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Jack Van Steenburg chief safety officer and assistant administrator for FMCSA recently characterized the national drug and alcohol test database as ldquoa winner for the industryrdquo Thinkstock
<p>Jack Van <span data-scayt-lang="en_US" data-scayt-word="Steenburg">Steenburg</span>, chief safety officer and assistant administrator for <span data-scayt-lang="en_US" data-scayt-word="FMCSA">FMCSA</span>, recently characterized the national drug and alcohol test database as &ldquo;a winner for the industry.&rdquo;</p>

FMCSA posts clearinghouse rule

30-day effective date would clear Trump moratorium on new regs

Four years after Congress called for a national clearinghouse of truck driver drug and alcohol violations, the Federal Motor Carrier Safety Administration (FMCSA) on Monday will publish the final rule that establishes the database. The purpose of the central repository is to prevent CDL holders with positive test results from moving to different states where the records would not follow them.

“This is a major safety win for the general public and the entire commercial motor vehicle industry,” said FMCSA Administrator Scott Darling. “The clearinghouse will allow carriers across the country to identify current and prospective drivers who have tested positive for drugs or alcohol, and employ those who drive drug- and alcohol-free. Drivers who test positive for drugs or alcohol will no longer be able to conceal those test results from employers and continue to drive while posing a safety risk to the driving public.”

Once the clearinghouse is established, motor carrier employers will be required to query the system for information concerning current or prospective employees who have unresolved violations of the federal drug and alcohol testing regulations that prohibit them from operating a commercial motor vehicle (CMV). It also requires employers and medical review officers to report drug and alcohol testing program violations.

The clearinghouse final rule's annual net benefits are an estimated $42 million, with crash reductions resulting from annual and pre-employment queries, the agency notes. This is noteworthy in that an impact of $100 million or more would make the final rule a “significant regulatory action,” meaning it would not go effect for 60 days. The clearinghouse rule is set to effect 30 days after publication, on Jan.  4—and would, therefore, be in effect before an expected regulatory moratorium by the Trump administration. Inauguration Day is Jan. 20.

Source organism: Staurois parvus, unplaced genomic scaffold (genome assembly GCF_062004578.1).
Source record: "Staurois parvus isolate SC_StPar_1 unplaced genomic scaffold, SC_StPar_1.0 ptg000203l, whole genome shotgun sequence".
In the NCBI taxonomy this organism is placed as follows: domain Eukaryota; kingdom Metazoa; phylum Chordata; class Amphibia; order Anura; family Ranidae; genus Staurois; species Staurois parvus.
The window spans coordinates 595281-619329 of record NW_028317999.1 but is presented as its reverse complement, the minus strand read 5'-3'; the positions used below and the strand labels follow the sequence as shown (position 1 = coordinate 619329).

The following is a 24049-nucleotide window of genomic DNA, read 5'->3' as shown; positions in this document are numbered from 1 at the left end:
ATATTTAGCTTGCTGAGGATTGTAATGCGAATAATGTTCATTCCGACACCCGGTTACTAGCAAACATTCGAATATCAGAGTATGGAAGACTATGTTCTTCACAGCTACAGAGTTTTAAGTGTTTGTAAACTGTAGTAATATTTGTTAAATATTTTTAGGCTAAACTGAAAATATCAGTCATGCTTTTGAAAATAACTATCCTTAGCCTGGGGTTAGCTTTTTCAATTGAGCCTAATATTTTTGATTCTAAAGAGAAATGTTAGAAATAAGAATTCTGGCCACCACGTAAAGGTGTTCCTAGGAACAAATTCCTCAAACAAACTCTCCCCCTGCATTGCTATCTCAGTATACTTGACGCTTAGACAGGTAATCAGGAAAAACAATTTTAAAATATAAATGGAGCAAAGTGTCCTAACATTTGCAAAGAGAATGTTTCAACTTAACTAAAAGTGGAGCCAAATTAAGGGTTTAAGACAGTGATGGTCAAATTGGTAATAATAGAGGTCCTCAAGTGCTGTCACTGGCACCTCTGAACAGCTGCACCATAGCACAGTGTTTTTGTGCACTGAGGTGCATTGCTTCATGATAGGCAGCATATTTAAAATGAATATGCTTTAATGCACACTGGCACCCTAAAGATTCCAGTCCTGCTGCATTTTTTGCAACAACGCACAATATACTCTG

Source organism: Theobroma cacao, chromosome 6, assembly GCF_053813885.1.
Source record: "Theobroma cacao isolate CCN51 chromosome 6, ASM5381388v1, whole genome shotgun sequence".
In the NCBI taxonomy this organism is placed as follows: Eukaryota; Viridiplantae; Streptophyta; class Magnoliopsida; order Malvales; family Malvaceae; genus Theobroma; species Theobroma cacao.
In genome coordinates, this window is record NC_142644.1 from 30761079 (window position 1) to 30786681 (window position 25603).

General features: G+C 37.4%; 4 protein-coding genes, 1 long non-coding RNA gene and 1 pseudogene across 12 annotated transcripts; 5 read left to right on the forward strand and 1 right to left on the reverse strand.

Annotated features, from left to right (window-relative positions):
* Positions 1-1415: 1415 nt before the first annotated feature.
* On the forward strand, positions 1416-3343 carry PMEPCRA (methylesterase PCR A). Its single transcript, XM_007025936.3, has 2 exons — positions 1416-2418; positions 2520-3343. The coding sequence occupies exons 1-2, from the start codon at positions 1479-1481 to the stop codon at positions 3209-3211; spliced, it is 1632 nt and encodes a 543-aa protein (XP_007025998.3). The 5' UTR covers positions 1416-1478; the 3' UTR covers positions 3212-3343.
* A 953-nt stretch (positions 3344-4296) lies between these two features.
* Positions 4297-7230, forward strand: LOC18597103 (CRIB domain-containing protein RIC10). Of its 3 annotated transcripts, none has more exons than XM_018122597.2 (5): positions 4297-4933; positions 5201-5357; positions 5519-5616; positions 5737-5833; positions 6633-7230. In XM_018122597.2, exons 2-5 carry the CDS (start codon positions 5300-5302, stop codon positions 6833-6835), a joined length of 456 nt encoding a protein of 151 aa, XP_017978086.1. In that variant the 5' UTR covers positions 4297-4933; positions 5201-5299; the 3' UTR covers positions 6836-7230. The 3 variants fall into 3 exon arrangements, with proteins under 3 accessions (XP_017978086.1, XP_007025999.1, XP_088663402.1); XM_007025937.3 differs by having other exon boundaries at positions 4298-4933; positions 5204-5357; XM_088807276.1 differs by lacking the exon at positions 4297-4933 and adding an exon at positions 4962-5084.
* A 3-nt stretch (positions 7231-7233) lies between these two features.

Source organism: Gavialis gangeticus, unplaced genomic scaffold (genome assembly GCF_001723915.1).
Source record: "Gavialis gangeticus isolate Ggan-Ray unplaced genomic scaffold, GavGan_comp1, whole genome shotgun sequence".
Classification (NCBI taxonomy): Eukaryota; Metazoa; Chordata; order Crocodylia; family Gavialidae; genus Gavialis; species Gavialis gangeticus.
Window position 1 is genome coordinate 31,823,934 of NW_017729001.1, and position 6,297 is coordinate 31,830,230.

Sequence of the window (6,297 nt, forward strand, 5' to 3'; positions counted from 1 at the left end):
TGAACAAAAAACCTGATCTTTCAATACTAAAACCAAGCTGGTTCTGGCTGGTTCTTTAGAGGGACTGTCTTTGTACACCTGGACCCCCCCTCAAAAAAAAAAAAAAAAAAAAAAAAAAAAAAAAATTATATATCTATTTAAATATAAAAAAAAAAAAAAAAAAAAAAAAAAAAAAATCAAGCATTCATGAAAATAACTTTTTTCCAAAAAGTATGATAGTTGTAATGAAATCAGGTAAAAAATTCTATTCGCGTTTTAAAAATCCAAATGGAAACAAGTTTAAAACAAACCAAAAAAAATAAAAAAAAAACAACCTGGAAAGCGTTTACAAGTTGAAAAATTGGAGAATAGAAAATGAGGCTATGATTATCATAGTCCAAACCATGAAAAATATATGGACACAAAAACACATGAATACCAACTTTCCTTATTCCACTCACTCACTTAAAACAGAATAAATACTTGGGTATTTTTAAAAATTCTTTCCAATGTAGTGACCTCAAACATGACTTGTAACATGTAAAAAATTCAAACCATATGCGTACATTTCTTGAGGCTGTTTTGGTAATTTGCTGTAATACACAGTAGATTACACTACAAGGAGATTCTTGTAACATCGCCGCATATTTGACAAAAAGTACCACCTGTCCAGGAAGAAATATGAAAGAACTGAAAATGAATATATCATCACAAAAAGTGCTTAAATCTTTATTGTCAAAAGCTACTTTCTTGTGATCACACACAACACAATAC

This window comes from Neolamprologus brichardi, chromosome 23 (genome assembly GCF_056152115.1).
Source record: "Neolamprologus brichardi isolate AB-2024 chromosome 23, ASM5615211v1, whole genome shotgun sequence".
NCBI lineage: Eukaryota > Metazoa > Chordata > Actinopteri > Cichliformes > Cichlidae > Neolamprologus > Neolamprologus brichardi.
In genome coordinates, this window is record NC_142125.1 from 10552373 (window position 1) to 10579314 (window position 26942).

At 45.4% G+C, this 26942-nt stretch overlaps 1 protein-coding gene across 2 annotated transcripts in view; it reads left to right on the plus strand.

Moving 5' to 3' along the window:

Jack Van Steenburg, chief safety officer and assistant administrator for FMCSA, recently characterized the clearinghouse as “a winner for the industry.”

“It really prevents job hopping,” he said. “It’s a tool for all of us.

The American Trucking Assns. agrees. The final rule marks the end of nearly two decades of advocacy by ATA.

“Having information about a driver’s history is important to carriers when we make hiring decisions,” said ATA Chairman Kevin Burch, president of Jet Express Inc., Dayton, Ohio. “This clearinghouse will give carriers like mine peace of mind to know we are putting safe—and sober —drivers behind the wheel and on the road.”

The final rule—with a January 2020 compliance date—requires motor carriers, medical review officers, third-party administrators, and substance abuse professionals to report information about drivers who:

  • Test positive for drugs or alcohol;
  • Refuse drug and alcohol testing; and
  • Undergo the return-to-duty drug and alcohol rehabilitation process. 

Additionally, motor carriers will be required to annually search the clearinghouse for current employees, and during the pre-employment process for prospective employees, to determine whether a driver violated drug or alcohol testing requirements with a different employer that would prohibit them from operating a CMV.

“In addition to the benefits of keeping potentially risky drivers out of the trucking industry, the final clearinghouse rule will also improve the efficiency of the hiring process by ending the so-called ‘three-year lookback,’” said ATA Research Analyst Abigail Potter. “The clearinghouse, after its first three years of operation, will take the place of carriers querying drivers about their last three years of employment history. Relieving the industry of this burden will provide tremendous time and cost savings.”

In accordance with the Privacy Act  of 1974 (5 U.S.C. § 552a), a driver must grant consent before an employer can request access to that driver’s clearinghouse record and before FMCSA can release the driver’s clearinghouse record to an employer. After registering with the clearinghouse a driver can review his or her information at no cost, according to FMCSA.

Congress directed FMCSA to establish a national drug and alcohol clearinghouse in the Moving Ahead for Progress in the 21st Century Act (MAP-21) highway bill.

The national drug and alcohol clearinghouse Final Rule goes into effect on January 4, 2017, with a compliance date of January 2020.

A pre-publication drug and alcohol clearinghouse Final Rule is available here. FMCA also maintains a resource page with additional information

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